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Emmanuel Villalobos
Emmanuel Villalobos

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Challenge: Write a useState hook without copying React's

Hi there,
Yesterday I came up with the idea of building my own useState function. I thought it'd be easy, since we can always use lexical's scope. So I tried it. And it didn't work.

If you see, I created a higher-order function to persist the value of the variable current, in the returned function, I return the actual values we would need.

The problem is, after I call the setCounter function several times, it does persist the current state and successfully update it, but doesn't return it.

I tried returning [current, updateValue] directly from useState function, but in that case, updateValue doesn't keep its lexical scope. So my last code is what I think is the closest.

What I can think by looking at this error, I'm not passing a reference but the actual value. I remember the way to work with references is with objects and arrays, I tried the objects' approach but I'm not sure if it was badly implemented and the array reference I don't even know how that works. I would expect that returning [current, updateValue] from updateValue function would do the magic, but it doesn't.

As I said, I'm trying to solve this not looking at React's code for useState. I want to create it myself, maybe with some help.

What do you guys think I'm missing? Have you tried doing a useState of your own?

Best regards!

Top comments (4)

benlesh profile image
Ben Lesh

useState in React is counting on the order in which it's called, inside a given component instance, to access values stored in global state. Since React is in control of it's own render cycle when React's useState is called, it has one piece of the lookup: The component instance. The other part comes from when useState is called (this is why you can't put it in a conditional). So. If you wanted to build this yourself, your useState would at least need to take in some unique identifier in place of the component instance. I hope that helps.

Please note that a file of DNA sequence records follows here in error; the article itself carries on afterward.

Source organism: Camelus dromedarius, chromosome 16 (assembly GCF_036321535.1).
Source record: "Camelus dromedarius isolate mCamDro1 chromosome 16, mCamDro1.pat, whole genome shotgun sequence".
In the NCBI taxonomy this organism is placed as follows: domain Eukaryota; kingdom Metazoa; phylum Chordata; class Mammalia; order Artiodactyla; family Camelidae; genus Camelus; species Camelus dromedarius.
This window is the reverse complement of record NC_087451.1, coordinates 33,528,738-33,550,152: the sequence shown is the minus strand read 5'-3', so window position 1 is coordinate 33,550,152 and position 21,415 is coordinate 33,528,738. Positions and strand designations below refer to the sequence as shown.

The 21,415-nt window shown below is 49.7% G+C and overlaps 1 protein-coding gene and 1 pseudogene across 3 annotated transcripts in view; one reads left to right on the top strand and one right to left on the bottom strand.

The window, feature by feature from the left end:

emmanuer profile image
Emmanuel Villalobos

Well, you're right. That's an extra layer I should be thinking of- I'll see what I can do. Thanks for your help!

kiranmantha profile image
Kiran Mantha • Edited

try as below:

const isFunction = value => typeof value === 'function';

function useState(obj) {
  let initialState = obj;
  const reducer = fn => {
    let newState;
    if (isFunction(fn)) {
      newState = fn(initialState);
    } else {
      newState = fn;
    Object.assign(initialState, newState);
  return [initialState, reducer];

// Usage
const [state, handler] = useState({ a: 1, b: 2 })
console.log('initial state', state);
handler((prevState) => ({ ...prevState, b: 3 }))
console.log('modified state', state);
handler({b: 5});
console.log('modified state', state);
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muhammedberakoc profile image

Using closures is a good idea. I am not sure how they done the first part of [value, setValue] since when I tried it, it always gives the initial value.
Mine is like that: